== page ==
MOSCOW, October 25. /TASS/. As many as 48% of Russians do not support State Duma (lower house of parliament) member Natalya Poklonskaya’s demand to ban the screening of Alexei Uchitel’s controversial film Matilda, the All-Russia Public Opinion Research Center said in a statement on Wednesday.
"Society does not support the position of State Duma member Natalya Poklonskaya who says that the movie offends the feelings of believers and should be banned. Only 17% of those polled spoke out in favor of such a ban, while 48% refused to support it," the statement reads. "At the same time, 53% of respondents said that the state should find and punish radicals guilty of committing unlawful acts against the filmmakers," the pollster added.
A total of 33% of Russians said they were going to watch the movie, and 37% admitted that their interest in the movie was simply spurred on by the recent hype. Another 14% said Matilda was of interest to them as a historical movie. A total of 25% said they would not watch the film, while around 40% confessed they had not even heard about it.
"Christian believers make up the majority of our society, but their views do not concur with Poklonskaya’s convictions," All-Russia Public Opinion Research Center Director General Valery Fedorov said commenting on the survey’s results. "Though Natalya herself continues to enjoy the respect of fellow citizens as one of the heroes of the ‘Crimean Spring’, her vendetta against Alexei Uchitel and his movie Matilda has not gathered any support. On the contrary, it sparked interest in the film and stimulated the public’s urge to see it and judge for themselves about its artistic and other merits," he added.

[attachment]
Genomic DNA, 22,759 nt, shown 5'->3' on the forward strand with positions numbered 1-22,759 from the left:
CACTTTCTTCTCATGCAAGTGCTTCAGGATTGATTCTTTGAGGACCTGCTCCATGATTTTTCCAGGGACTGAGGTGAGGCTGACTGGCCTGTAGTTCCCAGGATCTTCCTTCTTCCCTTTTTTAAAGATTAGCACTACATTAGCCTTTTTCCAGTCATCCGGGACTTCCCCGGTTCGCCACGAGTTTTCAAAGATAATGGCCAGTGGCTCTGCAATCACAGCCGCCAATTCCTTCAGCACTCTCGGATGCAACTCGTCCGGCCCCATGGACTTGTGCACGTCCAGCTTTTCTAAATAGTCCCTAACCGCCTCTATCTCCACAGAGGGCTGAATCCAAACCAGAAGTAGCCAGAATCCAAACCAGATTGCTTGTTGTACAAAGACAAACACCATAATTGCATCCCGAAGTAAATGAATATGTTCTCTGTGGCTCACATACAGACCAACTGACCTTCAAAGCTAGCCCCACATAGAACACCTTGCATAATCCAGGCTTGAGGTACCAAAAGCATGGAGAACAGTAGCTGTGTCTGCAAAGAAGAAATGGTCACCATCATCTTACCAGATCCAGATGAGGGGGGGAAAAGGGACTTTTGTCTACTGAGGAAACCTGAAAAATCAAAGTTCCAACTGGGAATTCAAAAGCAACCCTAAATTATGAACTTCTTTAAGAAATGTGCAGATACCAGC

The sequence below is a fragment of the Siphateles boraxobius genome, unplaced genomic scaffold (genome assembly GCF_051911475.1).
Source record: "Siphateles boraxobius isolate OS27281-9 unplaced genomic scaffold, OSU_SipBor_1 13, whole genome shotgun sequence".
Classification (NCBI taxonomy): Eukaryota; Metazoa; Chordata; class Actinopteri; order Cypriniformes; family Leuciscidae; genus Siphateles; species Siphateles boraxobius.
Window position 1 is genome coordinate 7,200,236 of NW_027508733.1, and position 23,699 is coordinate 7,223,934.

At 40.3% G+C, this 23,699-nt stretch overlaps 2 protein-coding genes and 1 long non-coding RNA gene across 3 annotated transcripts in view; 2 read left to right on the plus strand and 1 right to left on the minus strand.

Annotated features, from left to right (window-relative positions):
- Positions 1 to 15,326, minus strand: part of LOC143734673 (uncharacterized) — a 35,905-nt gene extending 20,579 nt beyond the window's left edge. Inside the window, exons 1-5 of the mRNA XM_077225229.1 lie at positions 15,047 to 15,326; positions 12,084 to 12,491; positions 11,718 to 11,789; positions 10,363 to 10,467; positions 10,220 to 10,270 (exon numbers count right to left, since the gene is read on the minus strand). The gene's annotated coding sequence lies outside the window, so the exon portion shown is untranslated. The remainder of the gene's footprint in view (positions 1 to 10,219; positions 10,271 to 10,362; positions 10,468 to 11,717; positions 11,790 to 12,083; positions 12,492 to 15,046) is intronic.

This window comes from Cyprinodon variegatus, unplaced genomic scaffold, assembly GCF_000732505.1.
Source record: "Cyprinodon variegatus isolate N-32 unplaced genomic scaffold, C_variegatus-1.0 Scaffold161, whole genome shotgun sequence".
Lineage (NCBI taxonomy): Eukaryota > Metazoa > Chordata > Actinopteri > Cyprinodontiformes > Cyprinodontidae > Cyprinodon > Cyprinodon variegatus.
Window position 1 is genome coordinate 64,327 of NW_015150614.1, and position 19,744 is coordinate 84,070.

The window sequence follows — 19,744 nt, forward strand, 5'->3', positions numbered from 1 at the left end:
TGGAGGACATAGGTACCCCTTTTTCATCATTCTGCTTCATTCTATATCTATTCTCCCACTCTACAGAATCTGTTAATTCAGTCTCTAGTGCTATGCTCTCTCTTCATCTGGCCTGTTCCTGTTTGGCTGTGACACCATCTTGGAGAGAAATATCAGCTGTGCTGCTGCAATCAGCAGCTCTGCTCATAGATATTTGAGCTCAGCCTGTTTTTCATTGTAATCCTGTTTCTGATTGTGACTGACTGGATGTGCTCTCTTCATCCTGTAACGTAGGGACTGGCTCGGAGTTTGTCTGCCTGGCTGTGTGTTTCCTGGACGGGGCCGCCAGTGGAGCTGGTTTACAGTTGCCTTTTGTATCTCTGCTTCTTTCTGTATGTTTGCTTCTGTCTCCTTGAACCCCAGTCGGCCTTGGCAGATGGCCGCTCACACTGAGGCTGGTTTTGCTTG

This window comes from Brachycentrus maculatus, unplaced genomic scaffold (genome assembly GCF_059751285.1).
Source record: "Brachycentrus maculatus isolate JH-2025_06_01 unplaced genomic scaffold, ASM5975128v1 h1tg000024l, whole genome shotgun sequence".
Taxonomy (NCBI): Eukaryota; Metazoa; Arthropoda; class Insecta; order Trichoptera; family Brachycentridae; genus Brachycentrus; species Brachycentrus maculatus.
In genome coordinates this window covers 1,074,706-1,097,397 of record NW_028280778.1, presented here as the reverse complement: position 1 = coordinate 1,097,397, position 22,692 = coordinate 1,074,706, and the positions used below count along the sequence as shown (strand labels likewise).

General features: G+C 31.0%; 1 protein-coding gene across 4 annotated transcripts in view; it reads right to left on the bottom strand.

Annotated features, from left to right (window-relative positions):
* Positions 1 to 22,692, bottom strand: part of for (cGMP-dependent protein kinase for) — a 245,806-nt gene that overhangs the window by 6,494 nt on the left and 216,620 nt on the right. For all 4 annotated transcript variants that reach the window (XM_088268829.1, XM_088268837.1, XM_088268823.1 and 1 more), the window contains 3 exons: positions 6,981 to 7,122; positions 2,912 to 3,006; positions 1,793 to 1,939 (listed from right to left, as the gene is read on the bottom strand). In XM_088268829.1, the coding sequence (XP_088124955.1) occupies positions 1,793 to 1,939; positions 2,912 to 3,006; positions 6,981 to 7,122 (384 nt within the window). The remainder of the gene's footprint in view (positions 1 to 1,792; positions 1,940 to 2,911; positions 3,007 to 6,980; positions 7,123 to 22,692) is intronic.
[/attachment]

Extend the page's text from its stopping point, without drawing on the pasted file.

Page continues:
The nationwide poll involving 1,200 people was conducted on October 18-19, 2017. The margin of error does not exceed 3.5% at the 95% confidence level.
The film by Alexei Uchitel, which depicts a romance between the future Russian tsar Nicholas II and ballerina Matilda Kschessinska before his marriage and coronation, is set for release on October 26.
As Nicholas II and his family were executed after the 1917 Bolshevik Revolution and canonized by the Russian Orthodox Church in 2000, a number of activists, including MP Natalia Poklonskaya, launched a campaign against the film, calling for its release to be cancelled and claiming that it will insult the feelings of Orthodox believers. A group calling itself Christian State - Holy Russia sent numerous letters with threats to movie theater owners across Russia, urging them to drop the screening of Matilda.
Russian Culture Minister Vladimir Medinsky, in turn, said that any attempts to exert pressure on cinemas over the screenings of Matilda would amount to censorship and lawlessness. The Ministry of Culture allows the screenings at cinemas in line with legal procedures, Medinsky explained. "The law strictly lays out the grounds for any refusal. There are none of them in case with Matilda. We are guided by the law, not personal preferences."